2 movies last Monday, both at the PFA, and both great.
First the Russian movie, "Travelling with Pets". As the movie opens, a young woman is being treated gruffly by and older man (we later learn that's her husband, although at first she refers to him as her "master", but that might have been a subtitle translation thing). They live at a remote train station, tend his prize cow, and sell the milk to the people on the train. Suddenly, he drops dead from a heart attack. While this is something she's secretly wanted, she's now faced with what to do with A) his body, and B) the rest of her life. Turns out, she's an orphan, who was taken from the orphanage when she was 16 to be married to this man, who has mistreated her for 19 years. Well, she solves problem A by putting his body on a hand rail cart and taking him into town. She guesses she'll take his body to the hospital, although she's not sure if that's right. And she finds help with problem A and a possible solution for problem B when she meets Sergei. He helpfully tells her the morgue is the place to take the body, and even loads the body in his truck and takes her there. And then they start a little romance, although she's a bit to socially maladjusted for it to work right the first time. The real story is how she, through increasing flashes of artistic creativity, works out from the hole 19 years of abuse has dug for her. To me, that's what this movie is all about. A life--a beautiful, creative, funny, loving life--that's been stomped down for over half of her 35 years, and finally having a chance to come out of the darkness, live, and express herself. And that's a beautiful thing to watch.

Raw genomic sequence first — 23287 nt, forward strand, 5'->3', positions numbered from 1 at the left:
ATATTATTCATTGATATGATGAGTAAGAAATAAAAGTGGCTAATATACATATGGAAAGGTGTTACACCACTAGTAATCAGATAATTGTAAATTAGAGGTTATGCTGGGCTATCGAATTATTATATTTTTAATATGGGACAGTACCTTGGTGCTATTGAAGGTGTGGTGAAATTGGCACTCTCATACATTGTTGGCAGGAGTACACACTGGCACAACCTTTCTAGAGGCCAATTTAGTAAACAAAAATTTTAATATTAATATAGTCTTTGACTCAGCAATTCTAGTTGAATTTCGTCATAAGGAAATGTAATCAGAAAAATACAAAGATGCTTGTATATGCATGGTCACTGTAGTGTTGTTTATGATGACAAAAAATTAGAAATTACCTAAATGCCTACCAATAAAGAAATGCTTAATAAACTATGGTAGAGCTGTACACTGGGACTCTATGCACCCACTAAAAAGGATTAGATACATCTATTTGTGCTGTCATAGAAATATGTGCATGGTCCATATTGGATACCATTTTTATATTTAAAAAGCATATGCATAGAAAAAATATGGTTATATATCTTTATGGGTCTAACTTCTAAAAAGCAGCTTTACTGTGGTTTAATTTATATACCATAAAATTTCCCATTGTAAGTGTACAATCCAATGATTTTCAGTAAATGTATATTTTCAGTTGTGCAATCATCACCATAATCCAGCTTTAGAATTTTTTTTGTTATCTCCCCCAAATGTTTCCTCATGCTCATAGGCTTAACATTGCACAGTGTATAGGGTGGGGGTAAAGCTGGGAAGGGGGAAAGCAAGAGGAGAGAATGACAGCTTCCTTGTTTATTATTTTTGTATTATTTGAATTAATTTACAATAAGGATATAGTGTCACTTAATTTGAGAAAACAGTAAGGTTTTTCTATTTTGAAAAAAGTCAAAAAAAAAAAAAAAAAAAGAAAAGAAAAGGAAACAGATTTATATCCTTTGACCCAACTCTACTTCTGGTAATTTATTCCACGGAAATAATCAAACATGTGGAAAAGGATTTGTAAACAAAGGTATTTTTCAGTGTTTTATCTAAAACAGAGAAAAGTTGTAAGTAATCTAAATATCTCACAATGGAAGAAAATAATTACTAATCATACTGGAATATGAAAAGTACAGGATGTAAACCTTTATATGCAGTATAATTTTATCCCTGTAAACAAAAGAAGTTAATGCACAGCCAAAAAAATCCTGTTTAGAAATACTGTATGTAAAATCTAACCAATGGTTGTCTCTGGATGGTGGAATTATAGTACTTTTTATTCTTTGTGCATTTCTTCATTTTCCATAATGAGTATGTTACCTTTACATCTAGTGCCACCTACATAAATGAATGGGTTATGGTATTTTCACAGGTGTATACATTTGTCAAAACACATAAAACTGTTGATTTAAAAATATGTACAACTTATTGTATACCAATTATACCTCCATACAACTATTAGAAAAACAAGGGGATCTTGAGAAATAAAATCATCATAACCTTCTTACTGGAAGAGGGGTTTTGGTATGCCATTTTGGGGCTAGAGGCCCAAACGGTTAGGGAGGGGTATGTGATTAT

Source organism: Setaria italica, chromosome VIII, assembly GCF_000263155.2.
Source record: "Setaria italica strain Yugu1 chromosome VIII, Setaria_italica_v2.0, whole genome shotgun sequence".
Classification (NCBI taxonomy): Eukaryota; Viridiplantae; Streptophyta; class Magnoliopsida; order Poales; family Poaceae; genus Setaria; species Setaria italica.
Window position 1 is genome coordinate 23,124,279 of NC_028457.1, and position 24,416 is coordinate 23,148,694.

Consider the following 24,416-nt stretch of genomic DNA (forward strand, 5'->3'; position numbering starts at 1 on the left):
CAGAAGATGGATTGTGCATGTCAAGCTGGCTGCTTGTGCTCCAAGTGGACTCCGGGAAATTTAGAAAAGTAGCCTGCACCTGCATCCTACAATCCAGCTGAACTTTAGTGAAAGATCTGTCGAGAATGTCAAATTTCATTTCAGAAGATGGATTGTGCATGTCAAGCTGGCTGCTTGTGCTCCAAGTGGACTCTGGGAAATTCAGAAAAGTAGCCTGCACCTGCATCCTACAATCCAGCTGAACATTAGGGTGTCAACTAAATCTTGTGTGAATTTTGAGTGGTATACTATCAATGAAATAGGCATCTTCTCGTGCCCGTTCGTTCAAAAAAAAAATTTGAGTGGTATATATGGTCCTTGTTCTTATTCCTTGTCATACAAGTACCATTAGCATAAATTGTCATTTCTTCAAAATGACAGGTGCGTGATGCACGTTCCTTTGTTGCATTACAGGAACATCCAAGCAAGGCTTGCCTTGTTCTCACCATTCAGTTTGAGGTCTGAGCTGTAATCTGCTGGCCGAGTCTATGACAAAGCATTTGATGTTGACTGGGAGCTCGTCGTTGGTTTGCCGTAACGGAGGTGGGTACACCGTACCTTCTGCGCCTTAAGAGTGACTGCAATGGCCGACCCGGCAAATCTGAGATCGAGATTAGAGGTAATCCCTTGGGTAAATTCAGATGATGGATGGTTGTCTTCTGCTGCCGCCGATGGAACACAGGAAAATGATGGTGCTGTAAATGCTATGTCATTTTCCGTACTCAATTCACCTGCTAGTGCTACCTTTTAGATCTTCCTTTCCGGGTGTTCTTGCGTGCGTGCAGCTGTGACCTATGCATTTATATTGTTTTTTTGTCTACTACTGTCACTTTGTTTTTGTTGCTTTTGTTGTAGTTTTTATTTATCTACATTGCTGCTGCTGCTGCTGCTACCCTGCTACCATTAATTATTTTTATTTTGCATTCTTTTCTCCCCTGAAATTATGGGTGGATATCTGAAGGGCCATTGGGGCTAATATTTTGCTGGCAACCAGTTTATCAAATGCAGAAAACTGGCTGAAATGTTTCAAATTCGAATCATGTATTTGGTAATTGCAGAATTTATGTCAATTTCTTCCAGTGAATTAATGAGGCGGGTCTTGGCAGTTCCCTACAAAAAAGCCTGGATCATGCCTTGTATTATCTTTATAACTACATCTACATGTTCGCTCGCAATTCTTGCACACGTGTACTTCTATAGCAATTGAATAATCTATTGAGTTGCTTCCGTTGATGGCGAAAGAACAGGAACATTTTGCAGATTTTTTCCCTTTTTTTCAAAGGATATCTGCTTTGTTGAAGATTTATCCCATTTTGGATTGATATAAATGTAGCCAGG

And then there was the near-future Mexica sci-fi "Sleep Dealer". In the near future, America has solved it's immigration crisis. Of course, we want immigrant labor without the messy human problems (you know--food, shelter, health, etc) that comes with having actual immigrants. So there's a huge Cybracero facility in Tijuana where thousands of Mexicans are hooked up, Matrix-style, to a virtual reality world where they control robots in America (and elsewhere, I seem to recall there's at least a passing reference to driving a cab in London). These robots pick our fruit, build our skyscrapers, etc., while the controllers in Tijuana slowly lose their sense of reality and drop into comas. It's win-win! (that was sarcastic, don't write me angry letters). A lot of the American infrastructure is built around protecting their water assets, as Mexican rivers are now "owned" by American corporations, who charge local villagers an arm and a leg for water. Memo Cruz (Luis Fernando Peña) is one of those villagers, and with his dad he goes to get water on a regular basis. In his free time, he's an amateur hacker who likes to eavesdrop on conversations. However, when he eavesdrops on the security firm talking about "aqua terrorism", his signal is detected, he's mistaken for a terrorist, and his satellite dish is taken out by a drone (piloted virtually by a Hispanic American, and broadcast live on TV). This destroys his setup, and kills his father, and sets him off alone to Tijuana to make whatever living he can as one of these cybraceros. There's also a subplot with a love interest there in Tijuana and people selling their own memories online (both for entertainment and for surveillance). It's an amazing, inventive sci-fi thriller that's chock-full of topical satire and bizarre visuals. I loved it.